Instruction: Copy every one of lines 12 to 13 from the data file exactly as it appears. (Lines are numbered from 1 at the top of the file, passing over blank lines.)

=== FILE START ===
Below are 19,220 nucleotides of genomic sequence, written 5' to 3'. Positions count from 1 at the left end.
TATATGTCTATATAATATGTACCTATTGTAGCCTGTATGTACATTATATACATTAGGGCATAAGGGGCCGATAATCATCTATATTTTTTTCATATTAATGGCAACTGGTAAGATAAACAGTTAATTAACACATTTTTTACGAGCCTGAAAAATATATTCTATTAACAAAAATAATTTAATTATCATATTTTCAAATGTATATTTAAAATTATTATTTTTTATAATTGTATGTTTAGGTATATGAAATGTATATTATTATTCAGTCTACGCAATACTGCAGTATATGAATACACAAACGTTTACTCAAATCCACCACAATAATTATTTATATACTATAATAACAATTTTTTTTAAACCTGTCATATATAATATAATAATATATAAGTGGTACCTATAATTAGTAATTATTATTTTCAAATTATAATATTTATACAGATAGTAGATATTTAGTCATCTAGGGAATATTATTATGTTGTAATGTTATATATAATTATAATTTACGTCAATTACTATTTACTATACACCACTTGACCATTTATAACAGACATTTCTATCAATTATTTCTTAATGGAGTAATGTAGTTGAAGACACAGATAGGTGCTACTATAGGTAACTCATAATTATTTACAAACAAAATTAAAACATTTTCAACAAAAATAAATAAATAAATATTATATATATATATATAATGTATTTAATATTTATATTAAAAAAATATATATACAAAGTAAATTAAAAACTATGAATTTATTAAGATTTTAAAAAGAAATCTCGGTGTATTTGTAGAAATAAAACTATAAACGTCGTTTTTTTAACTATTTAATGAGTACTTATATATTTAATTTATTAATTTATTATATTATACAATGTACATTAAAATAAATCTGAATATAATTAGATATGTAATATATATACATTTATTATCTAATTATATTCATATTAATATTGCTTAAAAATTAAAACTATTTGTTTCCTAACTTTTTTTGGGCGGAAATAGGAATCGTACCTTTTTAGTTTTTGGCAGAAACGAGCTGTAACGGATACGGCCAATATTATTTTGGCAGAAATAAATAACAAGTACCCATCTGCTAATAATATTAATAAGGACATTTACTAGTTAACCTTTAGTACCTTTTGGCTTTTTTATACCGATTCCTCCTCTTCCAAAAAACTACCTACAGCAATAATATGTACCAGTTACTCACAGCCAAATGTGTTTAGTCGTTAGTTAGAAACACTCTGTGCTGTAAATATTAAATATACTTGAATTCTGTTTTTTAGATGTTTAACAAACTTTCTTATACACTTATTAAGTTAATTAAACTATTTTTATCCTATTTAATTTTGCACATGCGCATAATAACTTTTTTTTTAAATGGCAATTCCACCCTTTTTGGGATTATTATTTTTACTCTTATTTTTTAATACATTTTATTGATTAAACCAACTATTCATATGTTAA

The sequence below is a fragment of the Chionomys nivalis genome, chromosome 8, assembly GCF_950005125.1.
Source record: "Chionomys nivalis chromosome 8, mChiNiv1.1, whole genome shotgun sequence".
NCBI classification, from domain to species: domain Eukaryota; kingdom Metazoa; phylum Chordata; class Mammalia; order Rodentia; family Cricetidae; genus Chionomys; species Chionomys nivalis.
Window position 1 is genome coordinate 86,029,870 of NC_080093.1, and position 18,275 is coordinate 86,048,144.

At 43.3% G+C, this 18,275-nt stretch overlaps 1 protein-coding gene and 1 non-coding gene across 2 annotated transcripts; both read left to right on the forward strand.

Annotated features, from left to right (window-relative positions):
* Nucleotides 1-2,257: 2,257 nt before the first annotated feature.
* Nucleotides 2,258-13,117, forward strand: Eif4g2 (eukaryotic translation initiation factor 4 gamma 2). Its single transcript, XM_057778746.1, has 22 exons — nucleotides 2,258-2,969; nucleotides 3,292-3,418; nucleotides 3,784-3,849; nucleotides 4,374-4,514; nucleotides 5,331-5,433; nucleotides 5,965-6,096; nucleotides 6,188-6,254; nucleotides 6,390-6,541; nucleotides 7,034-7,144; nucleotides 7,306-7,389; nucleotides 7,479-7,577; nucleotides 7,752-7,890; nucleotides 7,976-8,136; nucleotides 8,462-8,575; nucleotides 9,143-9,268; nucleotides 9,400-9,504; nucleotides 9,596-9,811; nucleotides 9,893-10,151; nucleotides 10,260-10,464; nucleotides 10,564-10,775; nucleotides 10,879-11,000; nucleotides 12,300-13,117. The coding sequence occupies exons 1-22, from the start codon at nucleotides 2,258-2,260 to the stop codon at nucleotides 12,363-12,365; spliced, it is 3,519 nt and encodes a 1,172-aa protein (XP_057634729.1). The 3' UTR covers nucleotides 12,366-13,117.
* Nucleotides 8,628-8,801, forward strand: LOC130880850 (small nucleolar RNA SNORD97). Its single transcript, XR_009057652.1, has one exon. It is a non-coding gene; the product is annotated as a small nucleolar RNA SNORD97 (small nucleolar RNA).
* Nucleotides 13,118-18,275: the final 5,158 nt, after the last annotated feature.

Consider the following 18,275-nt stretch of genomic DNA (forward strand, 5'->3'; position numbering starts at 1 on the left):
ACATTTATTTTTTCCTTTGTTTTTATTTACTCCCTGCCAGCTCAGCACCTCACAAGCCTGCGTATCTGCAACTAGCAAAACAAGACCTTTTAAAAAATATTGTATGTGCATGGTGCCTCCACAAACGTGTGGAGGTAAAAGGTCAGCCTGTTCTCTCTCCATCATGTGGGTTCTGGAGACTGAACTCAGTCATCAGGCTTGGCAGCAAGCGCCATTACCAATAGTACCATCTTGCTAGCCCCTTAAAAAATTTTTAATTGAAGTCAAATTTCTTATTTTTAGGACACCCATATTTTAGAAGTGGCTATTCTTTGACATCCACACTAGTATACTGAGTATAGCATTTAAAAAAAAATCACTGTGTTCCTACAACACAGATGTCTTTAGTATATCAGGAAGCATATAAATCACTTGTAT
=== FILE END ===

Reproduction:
* Nucleotides 13,118-18,275: the final 5,158 nt, after the last annotated feature.

Consider the following 18,275-nt stretch of genomic DNA (forward strand, 5'->3'; position numbering starts at 1 on the left):